My plan is to eventually have 2 subs but I will only have one to begin with. My dilema is that all the wires will need to be ran prior to setup since all wires will be in wall and terminated at wall plates. So I will need to have a good idea of where both subs will be at before listening to them to figure out the best location. I hope this makes sense.
My initial plan was to have both subs at the back of the room.
This is the layout of the room (15x17) and this is where I would place the 1st sub.
Then add an additional sub here.
But after some research, I am confused as to where the subs should go.
Would option 2 be better
Or maybe option 3.
If option 2 or 3 is better where do I need to add the additional sub when I get it down the road. There will not be enough room behind my 2nd row of seats to place the 2nd sub there.
Thanks in advance for your help
From a theoretical perspective, start with one in a corner - I like position 2 - but 1 could work as well. The sub in the corner excites all the room modes and thereby gets you the strongest overall response. If the distribution of room modes amounts to overall bass response of tolerable smoothness, then you're done. Great. If it doesn't, then you can add another at a place that will work to cancel the major peaks and nulls in the response at your seating positions. Usually the best spot for this in the midpoint of an opposite wall. This should get you most of the way there. In almost all cases, a third sub, placed pretty much anywhere else, will get you to a smooth response, but it will be most effective if one of the subs can be brought up off the ground by at least a foot or two. This is an approximate summary of the approach advocated and tested by Dr. Earl Geddes. You can read about it here. His research is not the only recommendation you can find - and there is success to be had with other approaches, but he did earn his PhD for this work (if I understand correctly).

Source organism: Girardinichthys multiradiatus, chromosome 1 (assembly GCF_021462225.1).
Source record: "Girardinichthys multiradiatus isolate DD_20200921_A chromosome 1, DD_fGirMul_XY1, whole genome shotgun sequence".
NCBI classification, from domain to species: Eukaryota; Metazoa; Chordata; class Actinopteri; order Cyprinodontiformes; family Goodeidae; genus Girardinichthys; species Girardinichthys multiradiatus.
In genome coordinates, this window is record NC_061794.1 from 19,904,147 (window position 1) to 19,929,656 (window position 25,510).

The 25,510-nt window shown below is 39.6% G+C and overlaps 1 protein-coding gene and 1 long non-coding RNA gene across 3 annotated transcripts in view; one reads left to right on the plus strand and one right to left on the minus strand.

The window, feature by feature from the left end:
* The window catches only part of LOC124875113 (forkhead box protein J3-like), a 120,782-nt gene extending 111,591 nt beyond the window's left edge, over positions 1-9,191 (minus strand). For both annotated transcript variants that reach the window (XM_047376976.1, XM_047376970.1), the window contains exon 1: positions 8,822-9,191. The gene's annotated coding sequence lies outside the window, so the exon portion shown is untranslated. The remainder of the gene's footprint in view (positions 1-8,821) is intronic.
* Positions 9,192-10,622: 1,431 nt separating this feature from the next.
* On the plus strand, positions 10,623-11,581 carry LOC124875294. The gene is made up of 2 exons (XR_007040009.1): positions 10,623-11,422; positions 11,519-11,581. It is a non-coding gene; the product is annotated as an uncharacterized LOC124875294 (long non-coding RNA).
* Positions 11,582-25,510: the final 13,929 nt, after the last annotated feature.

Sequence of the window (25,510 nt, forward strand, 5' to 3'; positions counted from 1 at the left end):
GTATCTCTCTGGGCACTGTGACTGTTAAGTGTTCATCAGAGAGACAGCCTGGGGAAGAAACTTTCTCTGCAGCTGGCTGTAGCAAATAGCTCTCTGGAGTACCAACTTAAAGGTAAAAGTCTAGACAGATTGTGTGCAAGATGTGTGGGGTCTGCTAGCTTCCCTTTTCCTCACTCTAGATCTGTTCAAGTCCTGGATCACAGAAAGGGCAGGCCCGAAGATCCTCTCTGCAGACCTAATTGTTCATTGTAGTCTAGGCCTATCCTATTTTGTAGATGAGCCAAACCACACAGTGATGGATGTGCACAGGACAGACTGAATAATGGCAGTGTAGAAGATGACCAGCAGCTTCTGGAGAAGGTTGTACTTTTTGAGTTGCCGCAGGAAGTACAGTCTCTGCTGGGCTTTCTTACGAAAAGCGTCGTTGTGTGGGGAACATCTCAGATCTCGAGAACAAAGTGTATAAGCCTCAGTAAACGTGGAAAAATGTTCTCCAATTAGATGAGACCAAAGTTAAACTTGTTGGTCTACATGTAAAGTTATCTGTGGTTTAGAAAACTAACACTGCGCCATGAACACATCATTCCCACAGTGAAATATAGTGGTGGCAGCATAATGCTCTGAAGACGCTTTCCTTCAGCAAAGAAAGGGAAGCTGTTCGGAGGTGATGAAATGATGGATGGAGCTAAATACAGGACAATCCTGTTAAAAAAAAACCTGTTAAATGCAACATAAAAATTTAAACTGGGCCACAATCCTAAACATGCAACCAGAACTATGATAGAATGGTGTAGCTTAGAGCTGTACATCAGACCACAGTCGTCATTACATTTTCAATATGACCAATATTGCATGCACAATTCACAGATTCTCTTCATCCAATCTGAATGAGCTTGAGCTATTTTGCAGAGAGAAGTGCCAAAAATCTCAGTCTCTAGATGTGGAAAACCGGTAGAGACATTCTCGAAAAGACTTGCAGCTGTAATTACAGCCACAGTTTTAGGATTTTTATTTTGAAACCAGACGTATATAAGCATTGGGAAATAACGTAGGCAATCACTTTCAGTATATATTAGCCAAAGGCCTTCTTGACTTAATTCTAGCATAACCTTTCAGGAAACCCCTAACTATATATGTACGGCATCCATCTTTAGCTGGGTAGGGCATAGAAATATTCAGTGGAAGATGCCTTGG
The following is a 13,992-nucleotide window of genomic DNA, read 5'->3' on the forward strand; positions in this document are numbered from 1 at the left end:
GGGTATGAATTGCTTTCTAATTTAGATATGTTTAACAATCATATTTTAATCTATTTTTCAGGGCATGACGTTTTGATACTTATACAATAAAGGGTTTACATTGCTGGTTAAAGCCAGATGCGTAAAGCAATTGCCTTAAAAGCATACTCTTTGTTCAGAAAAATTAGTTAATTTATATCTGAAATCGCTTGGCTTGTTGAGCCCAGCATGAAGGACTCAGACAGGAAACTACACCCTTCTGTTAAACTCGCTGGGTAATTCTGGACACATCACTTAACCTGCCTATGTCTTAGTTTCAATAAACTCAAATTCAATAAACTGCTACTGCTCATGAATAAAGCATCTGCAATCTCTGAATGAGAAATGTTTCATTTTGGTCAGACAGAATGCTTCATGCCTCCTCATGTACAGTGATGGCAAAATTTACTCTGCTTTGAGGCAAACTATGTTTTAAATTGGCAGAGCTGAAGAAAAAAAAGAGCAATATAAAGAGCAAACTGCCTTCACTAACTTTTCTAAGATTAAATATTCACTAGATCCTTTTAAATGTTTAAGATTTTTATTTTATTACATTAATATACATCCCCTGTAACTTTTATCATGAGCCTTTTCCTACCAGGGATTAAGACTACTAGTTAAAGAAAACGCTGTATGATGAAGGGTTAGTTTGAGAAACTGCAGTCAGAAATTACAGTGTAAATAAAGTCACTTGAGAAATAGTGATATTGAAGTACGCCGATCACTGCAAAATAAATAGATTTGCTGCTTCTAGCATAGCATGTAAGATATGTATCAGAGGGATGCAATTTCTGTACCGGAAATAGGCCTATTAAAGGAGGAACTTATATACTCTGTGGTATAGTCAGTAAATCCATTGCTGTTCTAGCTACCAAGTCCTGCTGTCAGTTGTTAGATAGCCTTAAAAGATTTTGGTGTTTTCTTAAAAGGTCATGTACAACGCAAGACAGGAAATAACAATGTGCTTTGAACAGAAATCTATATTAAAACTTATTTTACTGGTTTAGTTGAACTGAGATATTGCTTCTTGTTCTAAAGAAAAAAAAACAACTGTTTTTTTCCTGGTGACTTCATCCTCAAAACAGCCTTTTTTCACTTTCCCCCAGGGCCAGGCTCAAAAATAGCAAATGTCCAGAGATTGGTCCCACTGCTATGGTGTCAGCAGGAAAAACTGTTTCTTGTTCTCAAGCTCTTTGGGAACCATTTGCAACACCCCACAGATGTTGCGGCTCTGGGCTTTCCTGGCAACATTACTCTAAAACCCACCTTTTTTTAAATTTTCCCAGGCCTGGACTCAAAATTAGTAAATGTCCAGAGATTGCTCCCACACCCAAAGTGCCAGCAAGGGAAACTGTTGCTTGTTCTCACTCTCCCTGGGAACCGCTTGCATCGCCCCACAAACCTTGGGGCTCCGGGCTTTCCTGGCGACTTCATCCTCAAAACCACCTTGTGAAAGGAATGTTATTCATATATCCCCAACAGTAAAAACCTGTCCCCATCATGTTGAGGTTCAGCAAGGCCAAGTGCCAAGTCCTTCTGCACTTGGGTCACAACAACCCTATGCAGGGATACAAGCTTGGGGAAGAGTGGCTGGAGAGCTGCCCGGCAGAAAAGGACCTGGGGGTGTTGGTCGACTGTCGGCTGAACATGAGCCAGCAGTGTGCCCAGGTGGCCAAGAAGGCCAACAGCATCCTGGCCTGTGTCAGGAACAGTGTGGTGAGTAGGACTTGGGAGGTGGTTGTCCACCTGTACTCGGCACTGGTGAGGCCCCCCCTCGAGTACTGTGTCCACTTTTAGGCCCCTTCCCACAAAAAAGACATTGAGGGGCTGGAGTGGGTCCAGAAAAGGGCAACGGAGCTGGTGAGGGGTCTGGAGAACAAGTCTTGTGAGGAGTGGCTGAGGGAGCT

Placing a sub in a corner is the worst thing you can do. You'll have to calculate the room modes, including the seperate modes for the cutout area, and place your seating and subs in the areas with the smoothest response or the area that yields the nearly the same response for both rows. It is best to use excel or something like it to calculate the sine waves associated with all three axial modes, I would calculate up to 4 modes, then look to see where these waves intersect in the room and place your seating in that area. Then place the subs near the null are of the first or second mode. Hope this helps.
Is this a common rule of thumb? I am wrapping my mind around Some of Toole's writings(trying) and thought that 1/4 wave locations were preferred over 1/2 wave for sub locations? So your suggesting 1/4 wave locations for seating and 1/2 wave for subs? Is that correct?
However, in any case, placing listeners right against the back wall will cause problems for bass uniformity (not to mention creating a decent 7.1 surround effect). If you can move them even 2' away from the wall, it will help on both counts.
Deadwood Atmos theater
AV7702 Atmos 7.4.4, SSP-800 PLIIx 7.4
Aerial Acoustics 7B/CC3B fronts, B&W CWM8180 surrounds, Tannoy Di6 DC heights, Hsu ULS-15 subs